Eats Everything Misses the Days When Dance Music Didn't Take Itself Too Seriously

The Bristol-bred Eats Everything ain't like most techno scenesters.

“I just wear black T-shirts because they're slimming,” producer Dan Pearce says. “Not because I want to be cool and techno. It makes me look a bit slimmer, and I need all the help I can get on that.”

He's the type of dude to tell you exactly what's on his mind, and if an expletive here or there gets the point across more powerfully, so be it. He's big, he's loud, he's more than a bit silly, and he brings his giant, affable energy to everything he touches. Lately, that's been his new label and party series Edible bEats.

“It's not different because it's a fucking record label, and it's not different because its a rave, but we're trying to put our own spin on it,” he says. “The music's got to be good, but they've also got to be good people... I don't want to be hanging about with fucking pricks. The people I want to put music out by, I want to be able to have a laugh with.”

He founded Edible with his management and tapped legendary UK label boss Nick Harris, famous for his mid-'90s to mid-2000s underground house and techno label NRK, to run it. It's meant to be a home for struggling underdogs and well-established stars alike, a place for nonprick producers of all kinds to come together in the name of fun.

“The biggest part of it to me and to everyone involved is that it's not too serious,” Pearce says. “Dance music is so serious sometimes, and it shouldn't be. When it started, it was about the opposite. It was about getting off your nog, taking as many drugs as you could, and having a fucking brilliant time... It can be serious in the sense that some [producers] really are full-on musicians, but when you're making fucking 126 BPM loopy tech house, I don't think you can be too serious about it.”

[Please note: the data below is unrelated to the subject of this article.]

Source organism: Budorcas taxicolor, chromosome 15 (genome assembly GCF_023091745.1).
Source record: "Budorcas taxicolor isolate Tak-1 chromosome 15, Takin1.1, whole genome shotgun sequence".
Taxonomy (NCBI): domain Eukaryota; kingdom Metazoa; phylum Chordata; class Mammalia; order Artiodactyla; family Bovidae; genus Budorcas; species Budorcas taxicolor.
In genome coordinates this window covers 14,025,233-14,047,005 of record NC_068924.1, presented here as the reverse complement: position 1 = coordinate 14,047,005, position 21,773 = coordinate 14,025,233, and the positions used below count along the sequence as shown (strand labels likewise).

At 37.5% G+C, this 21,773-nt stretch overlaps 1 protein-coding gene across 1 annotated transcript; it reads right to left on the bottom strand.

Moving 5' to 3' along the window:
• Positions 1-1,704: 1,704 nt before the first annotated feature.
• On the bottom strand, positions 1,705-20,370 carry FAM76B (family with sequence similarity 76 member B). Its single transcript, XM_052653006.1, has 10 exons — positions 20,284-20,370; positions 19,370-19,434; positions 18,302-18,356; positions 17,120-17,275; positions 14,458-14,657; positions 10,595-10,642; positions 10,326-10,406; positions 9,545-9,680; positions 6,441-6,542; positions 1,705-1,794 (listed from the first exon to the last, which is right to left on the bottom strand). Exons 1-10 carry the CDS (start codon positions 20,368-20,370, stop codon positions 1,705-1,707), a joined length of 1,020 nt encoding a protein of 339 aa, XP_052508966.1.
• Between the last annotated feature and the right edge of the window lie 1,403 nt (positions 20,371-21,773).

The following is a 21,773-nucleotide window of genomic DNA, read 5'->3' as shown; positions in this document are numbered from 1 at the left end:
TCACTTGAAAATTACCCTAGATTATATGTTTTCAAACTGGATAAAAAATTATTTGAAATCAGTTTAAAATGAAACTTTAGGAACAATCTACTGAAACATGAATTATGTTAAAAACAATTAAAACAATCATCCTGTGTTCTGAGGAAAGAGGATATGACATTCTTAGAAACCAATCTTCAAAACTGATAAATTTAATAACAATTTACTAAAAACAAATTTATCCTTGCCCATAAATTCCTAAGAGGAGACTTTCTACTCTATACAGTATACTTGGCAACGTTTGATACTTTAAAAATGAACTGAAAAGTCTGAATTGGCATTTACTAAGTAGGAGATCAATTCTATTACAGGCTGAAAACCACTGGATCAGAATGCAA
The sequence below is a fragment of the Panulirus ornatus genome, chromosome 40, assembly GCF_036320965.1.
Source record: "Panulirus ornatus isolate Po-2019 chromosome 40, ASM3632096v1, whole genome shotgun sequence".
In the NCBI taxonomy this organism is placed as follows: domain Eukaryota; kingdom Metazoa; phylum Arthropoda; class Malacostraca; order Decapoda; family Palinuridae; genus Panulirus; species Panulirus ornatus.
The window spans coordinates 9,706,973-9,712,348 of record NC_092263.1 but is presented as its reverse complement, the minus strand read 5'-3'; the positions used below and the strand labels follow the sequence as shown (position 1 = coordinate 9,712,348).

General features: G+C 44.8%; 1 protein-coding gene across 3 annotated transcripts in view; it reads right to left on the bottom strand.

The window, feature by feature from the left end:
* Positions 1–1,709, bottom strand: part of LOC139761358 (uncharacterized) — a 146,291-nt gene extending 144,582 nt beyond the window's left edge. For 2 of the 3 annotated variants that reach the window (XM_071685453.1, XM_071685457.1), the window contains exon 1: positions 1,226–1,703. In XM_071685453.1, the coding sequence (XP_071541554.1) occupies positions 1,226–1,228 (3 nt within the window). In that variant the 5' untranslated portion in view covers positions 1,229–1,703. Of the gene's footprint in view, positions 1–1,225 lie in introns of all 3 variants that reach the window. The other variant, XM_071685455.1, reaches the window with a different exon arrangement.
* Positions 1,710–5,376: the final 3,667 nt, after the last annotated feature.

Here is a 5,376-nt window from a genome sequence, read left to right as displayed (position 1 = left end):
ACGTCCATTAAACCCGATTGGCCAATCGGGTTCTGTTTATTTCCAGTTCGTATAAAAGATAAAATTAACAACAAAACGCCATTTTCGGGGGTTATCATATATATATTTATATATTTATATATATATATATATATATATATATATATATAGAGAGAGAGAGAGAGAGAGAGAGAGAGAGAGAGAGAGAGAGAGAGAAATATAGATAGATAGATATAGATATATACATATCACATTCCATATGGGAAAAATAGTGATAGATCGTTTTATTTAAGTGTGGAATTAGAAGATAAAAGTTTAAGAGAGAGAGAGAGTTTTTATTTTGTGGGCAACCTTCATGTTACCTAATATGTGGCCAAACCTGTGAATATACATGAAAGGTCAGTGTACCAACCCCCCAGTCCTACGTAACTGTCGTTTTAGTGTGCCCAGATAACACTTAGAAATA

You'd think dance music, with its outsider roots and PLUR-y ethos, would be anything but a haven for stuffy big heads, but Pearce has played all over the world and unfortunately, he says some people still turn their noses up at weirdo party people who like to let their freak flag fly.

“I do go to some parties, and I do feel out of place,” he says. “I'm the one DJing, and I don't feel cool enough to be in the place. If I feel like that, and I'm the bloke everyone is looking at, then how many people are feeling the same way?”

With his Edible bEats parties, Pearce has made it his mission to shoot down pretension one club at a time. This month, he's bringing that vibe stateside, and he's super excited about it.

“American crowds are really appreciative. They really let you know,” he says. “They're so friendly, and they kind of make you feel like it's hard work for me, like, 'Thanks so much for coming out here.'"

It's a quick flash of a tour with only four dates, but you know he had to make room for one of his favorite cities in the world.

“I love Miami,” Pearce says. “The guys that run the party, David, Coloma, and Lucaz, they're some of my favorites in the industry. They've booked me for, like, four years now. They're the only people I play for in Miami, and we just have a fucking great time together. They're just good fun, and Trade is fucking great. Its just, fucking, I love Miami.”

Eats Everything with Lauren Lane. 11 p.m.Friday, May 20, at Trade, 1439 Washington Ave., Miami Beach; 305-531-6666; trademia.com. Tickets cost $15 to $20 plus fees via residentadvisor.com. Ages 21 and up.

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